Saturday, September 3, 2016

Dawn Spacecraft at Ceres: Craters, Cracks, and Cryovolcanos

Volcanic dome Ahuna Mons rises above a foreground impact crater, as seen by NASA's Dawn spacecraft with no vertical exaggeration. Eruptions of salty, muddy water built the mountain by repeated eruptions, flows and freezing. Streaks from falls of rocks and debris run down its flanks, while overhead views show fracturing across its summit. Photo courtesy of Dawn Science Team and NASA/JPL-Caltech/GSFC

Six studies highlight new and unexpected insights into Ceres, a dwarf planet and the largest object in the asteroid belt (between Mars and Jupiter). The results, derived from data from the Dawn spacecraft in orbit around Ceres, reveal that it has craters, cracks, cryovolcanos and other markers of geological processes. Together, these studies provide a much-improved understanding of Ceres, a world of rock and ice.

Previously, scientists have suggested that certain bodies in space could host volcanic activity, based on observed molten ices. However, evidence of such ice volcanos - called cryovolcanos - has remained elusive until now. Based on their analysis of Dawn imaging data, Ottaviano Ruesch and colleagues argue that they have identified a cryovolcanic formation on Ceres, named Ahuna Mons. The dome-shaped mountain has an elliptical base and a concave top, as well as other properties that indicate cryovolcanism. The authors applied models to determine the age of Ahuna Mons, finding it to have formed after the craters surrounding it, which suggests that it came into existence relatively recently. There is no evidence for compressional tectonism, nor for erosional features, the authors say; it appears that extrusion is a main driver behind the formation of Ahuna Mons. Although the exact material driving the cryovolcano cannot be determined without further data, the authors propose that chlorine salts, which have been previously detected in a different region of Ceres, could have been present with water ice below Ceres' surface and driven the chemical activity that formed Ahuna Mons.

In a second study, Jean-Philippe Combe et al. describe the detection of water ice - exposed on the surface of Ceres. The dwarf planet was known to contain water ice, but water ice is also expected to be unstable on its surface, so scientists were unsure whether it could be detected there. They used the Visible and InfraRed (VIR) mapping spectrometer onboard the Dawn spacecraft to analyze a highly reflective zone in a young crater called Oxo, on five occasions during 2015. The data reveal water-containing materials in an area covering less than one kilometer squared, which most likely is water ice, the authors say, although hydrated minerals are also a possibility. Given the conditions on Ceres, water ice should be removed from the surface within tens of years; consequently, only a relatively recent exposure or formation of water would explain Dawn's findings. The authors propose several explanations for how this water appeared on Ceres' surface, saying the most plausible is exposure of near-surface, H2O-rich materials from an impact or local landslide.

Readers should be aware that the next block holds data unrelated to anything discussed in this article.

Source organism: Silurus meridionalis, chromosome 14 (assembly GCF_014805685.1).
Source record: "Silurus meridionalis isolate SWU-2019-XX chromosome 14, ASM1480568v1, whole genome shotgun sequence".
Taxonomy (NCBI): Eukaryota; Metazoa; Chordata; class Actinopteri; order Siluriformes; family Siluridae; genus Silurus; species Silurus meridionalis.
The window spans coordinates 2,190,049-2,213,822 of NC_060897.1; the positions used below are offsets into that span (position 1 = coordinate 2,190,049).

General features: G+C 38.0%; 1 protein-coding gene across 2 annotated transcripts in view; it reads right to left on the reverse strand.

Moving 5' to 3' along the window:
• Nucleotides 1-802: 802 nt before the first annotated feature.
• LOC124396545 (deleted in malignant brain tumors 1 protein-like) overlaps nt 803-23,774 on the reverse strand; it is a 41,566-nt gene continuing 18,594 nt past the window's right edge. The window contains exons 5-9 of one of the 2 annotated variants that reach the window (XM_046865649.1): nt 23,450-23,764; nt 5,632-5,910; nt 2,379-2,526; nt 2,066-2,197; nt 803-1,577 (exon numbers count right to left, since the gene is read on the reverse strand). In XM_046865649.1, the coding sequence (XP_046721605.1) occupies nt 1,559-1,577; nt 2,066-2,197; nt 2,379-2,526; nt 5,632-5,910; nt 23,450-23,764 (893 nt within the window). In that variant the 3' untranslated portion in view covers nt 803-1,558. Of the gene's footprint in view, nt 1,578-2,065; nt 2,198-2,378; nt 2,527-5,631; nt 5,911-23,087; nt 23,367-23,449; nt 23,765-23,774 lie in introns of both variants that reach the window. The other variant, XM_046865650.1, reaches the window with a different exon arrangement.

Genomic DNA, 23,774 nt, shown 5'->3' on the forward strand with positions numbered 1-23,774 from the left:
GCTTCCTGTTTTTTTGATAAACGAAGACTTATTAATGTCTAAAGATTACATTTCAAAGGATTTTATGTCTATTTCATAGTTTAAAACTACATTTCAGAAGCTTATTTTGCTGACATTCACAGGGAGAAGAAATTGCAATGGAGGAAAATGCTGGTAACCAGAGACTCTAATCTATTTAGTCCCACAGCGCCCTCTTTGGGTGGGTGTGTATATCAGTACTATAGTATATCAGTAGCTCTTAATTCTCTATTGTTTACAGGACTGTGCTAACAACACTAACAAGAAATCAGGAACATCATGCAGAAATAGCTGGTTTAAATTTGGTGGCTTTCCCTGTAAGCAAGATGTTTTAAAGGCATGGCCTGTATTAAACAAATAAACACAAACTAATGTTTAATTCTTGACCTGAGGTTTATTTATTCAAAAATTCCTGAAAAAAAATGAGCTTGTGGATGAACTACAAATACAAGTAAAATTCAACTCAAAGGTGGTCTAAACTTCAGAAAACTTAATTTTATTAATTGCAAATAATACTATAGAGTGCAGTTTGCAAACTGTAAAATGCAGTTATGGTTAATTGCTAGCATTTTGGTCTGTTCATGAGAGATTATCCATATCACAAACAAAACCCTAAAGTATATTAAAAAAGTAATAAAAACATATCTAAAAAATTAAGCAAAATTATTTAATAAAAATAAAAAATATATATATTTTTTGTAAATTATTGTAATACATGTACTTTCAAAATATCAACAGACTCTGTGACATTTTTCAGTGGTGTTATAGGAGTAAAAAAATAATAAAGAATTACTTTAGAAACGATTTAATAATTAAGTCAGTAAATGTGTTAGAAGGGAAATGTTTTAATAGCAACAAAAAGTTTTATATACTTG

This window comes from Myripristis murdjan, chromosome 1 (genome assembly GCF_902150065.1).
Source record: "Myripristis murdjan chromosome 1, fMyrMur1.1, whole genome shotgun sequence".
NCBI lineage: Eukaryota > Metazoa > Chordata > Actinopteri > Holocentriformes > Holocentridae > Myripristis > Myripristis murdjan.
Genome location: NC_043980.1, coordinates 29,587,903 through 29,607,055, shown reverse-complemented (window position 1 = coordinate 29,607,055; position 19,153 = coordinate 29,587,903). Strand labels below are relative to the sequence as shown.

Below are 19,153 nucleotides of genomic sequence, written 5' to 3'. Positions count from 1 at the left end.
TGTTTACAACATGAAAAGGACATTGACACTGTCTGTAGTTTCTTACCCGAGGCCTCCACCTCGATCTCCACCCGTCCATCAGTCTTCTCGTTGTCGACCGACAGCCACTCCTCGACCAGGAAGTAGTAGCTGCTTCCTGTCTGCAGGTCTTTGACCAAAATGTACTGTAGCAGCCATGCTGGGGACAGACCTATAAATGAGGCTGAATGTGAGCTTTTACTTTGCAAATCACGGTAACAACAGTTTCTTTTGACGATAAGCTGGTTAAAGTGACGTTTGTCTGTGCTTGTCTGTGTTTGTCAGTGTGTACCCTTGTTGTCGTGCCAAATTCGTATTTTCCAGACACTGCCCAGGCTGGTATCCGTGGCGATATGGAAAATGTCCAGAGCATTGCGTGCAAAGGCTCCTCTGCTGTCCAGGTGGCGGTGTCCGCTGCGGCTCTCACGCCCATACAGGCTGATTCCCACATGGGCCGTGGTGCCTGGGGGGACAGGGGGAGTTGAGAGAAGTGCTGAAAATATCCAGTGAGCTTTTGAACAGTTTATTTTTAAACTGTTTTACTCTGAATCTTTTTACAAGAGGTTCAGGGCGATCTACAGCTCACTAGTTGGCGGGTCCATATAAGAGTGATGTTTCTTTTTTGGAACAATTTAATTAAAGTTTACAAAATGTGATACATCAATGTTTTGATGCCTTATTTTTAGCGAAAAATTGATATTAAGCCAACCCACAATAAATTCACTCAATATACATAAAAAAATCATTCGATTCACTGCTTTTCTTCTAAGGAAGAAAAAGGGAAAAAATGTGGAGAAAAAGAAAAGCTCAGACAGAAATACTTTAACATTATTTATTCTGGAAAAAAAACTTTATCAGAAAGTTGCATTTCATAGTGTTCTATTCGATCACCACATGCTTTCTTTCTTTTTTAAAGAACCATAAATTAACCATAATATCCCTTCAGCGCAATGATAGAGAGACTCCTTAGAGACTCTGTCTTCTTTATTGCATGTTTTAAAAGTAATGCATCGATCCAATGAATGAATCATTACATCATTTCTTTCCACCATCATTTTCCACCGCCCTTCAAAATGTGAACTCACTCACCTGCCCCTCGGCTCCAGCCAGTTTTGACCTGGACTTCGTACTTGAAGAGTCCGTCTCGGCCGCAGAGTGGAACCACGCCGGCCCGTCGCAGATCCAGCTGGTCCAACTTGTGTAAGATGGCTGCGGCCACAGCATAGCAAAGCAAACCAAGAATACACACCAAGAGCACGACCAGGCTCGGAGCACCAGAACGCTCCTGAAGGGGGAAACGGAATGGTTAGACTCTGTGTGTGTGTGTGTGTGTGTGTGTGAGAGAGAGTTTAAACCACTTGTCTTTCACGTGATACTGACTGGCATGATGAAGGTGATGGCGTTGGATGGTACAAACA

In a third study, Christopher Russell, the principle investigator of the Dawn mission, and colleagues, discuss the unexpected detection of energetically charged solar particles at Ceres. The Dawn Gamma Ray and Neutron Detector (GRaND) instrument detected rapid bursts of solar wind interacting with the dwarf planet. The authors propose two possible explanations for the wind: most likely, the dwarf planet has a weak atmosphere that was ionized by the energetic particles in the solar wind, producing a bow shock as the solar wind was deflected. Another, less likely, possibility is that a salty interior for the planet drives an electric current there, creating a magnetic field that would deflect the solar wind, the authors say.

A study by Harald Hiesinger et al. analyzes the craters on Ceres, using imaging data from the Framing Camera (FC) on board Dawn. The asteroid was previously thought to have a layer of ice just below the surface. If Ceres contains such an ice-dominated layer, it was predicted that even small craters would "relax" within 10 to 100 million years, but this is not consistent with Dawn observations of the depths and shapes of the craters. Those analyses indicate that Ceres' outer shell is neither pure ice nor pure rock, but a mixture between the two. By counting the number and size of craters on the surface, the authors were also able to date various regions on the dwarf planet's surface.

In a separate study, Debra Buczkowski et al. highlight the diverse types of formations observed on Ceres, including craters, domes, lobate flows and linear structures. While some of these features are caused by impacts, others hint at geological processes such as subsurface faulting. Some features seem to be formed by cryomagmatism or cryovolcanism processes, driven by molten ice from beneath the surface. The authors also note that patterns in the structures identified on the surface of Ceres are suggestive of salt upwelling.

Finally, in a sixth study, Eleonora Ammannito and colleagues analyze the distribution Ceres' clay-like phyllosilicate minerals, which contain magnesium and ammonium. The researchers used the visible and infrared mapping spectrometer onboard Dawn to determine that that the composition of these phyllosilicates across Ceres is fairly uniform, but that their abundance varies. Because these minerals require the presence of water to form, the authors propose that widespread and extensive aqueous alteration processes have affected the dwarf planet at some point in its history.

Credit: aaas.org

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